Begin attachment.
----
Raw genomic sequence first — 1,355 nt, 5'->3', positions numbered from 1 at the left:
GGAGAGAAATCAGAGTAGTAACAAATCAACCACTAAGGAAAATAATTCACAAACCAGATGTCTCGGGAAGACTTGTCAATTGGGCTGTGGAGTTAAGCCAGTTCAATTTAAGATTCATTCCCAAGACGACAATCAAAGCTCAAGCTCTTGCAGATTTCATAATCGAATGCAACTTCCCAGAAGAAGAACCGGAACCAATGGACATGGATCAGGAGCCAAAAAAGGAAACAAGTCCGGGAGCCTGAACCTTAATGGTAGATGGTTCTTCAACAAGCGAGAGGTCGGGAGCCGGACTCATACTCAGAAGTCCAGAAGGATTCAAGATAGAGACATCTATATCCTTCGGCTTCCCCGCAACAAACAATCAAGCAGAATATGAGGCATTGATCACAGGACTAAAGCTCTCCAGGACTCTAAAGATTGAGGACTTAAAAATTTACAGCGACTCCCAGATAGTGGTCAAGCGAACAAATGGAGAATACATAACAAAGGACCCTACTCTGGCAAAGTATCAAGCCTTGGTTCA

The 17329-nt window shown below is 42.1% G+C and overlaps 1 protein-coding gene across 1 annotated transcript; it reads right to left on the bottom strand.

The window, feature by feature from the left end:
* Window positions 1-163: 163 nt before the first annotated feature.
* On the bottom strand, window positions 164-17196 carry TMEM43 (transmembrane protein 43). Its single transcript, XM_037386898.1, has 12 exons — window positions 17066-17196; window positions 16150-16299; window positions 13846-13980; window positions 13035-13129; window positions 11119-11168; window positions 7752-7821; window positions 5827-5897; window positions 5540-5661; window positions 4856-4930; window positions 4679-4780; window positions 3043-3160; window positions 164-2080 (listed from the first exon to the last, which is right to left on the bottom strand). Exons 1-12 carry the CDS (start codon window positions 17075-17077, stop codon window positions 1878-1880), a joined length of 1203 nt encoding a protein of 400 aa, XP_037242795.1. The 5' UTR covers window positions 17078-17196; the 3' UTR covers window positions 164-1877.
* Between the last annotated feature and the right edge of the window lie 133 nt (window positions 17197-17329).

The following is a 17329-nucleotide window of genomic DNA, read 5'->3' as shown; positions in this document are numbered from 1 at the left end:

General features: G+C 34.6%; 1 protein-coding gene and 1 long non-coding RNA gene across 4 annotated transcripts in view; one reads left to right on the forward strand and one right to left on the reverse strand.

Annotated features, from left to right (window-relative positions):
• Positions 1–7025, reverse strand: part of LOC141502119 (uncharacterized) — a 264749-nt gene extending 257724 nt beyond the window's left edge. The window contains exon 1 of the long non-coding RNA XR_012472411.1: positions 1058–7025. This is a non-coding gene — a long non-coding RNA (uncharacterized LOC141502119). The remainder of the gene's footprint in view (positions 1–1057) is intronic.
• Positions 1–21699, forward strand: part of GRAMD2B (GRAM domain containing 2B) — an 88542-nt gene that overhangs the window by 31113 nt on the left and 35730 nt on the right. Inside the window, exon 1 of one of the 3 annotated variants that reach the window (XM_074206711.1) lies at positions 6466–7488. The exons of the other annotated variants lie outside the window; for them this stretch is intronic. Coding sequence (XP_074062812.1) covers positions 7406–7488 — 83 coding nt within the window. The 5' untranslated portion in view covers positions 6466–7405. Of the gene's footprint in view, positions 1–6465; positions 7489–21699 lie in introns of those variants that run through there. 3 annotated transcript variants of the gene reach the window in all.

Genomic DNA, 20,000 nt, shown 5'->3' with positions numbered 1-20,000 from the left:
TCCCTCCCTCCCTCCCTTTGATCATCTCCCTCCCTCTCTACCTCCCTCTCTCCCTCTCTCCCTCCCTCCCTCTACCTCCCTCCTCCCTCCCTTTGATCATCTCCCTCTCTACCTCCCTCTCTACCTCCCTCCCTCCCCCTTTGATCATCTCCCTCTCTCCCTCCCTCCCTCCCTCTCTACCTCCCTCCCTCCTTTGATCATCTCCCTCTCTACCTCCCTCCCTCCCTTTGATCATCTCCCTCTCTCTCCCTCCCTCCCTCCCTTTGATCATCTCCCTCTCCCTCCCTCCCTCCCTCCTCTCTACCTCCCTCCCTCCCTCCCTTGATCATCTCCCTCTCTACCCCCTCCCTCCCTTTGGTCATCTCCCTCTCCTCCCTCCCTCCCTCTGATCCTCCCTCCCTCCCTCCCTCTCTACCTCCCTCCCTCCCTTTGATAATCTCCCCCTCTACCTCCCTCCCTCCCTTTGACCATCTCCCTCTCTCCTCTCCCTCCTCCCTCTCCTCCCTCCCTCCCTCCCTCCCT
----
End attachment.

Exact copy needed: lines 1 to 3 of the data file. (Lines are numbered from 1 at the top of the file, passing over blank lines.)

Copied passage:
Raw genomic sequence first — 1,355 nt, 5'->3', positions numbered from 1 at the left:
GGAGAGAAATCAGAGTAGTAACAAATCAACCACTAAGGAAAATAATTCACAAACCAGATGTCTCGGGAAGACTTGTCAATTGGGCTGTGGAGTTAAGCCAGTTCAATTTAAGATTCATTCCCAAGACGACAATCAAAGCTCAAGCTCTTGCAGATTTCATAATCGAATGCAACTTCCCAGAAGAAGAACCGGAACCAATGGACATGGATCAGGAGCCAAAAAAGGAAACAAGTCCGGGAGCCTGAACCTTAATGGTAGATGGTTCTTCAACAAGCGAGAGGTCGGGAGCCGGACTCATACTCAGAAGTCCAGAAGGATTCAAGATAGAGACATCTATATCCTTCGGCTTCCCCGCAACAAACAATCAAGCAGAATATGAGGCATTGATCACAGGACTAAAGCTCTCCAGGACTCTAAAGATTGAGGACTTAAAAATTTACAGCGACTCCCAGATAGTGGTCAAGCGAACAAATGGAGAATACATAACAAAGGACCCTACTCTGGCAAAGTATCAAGCCTTGGTTCA

The 17329-nt window shown below is 42.1% G+C and overlaps 1 protein-coding gene across 1 annotated transcript; it reads right to left on the bottom strand.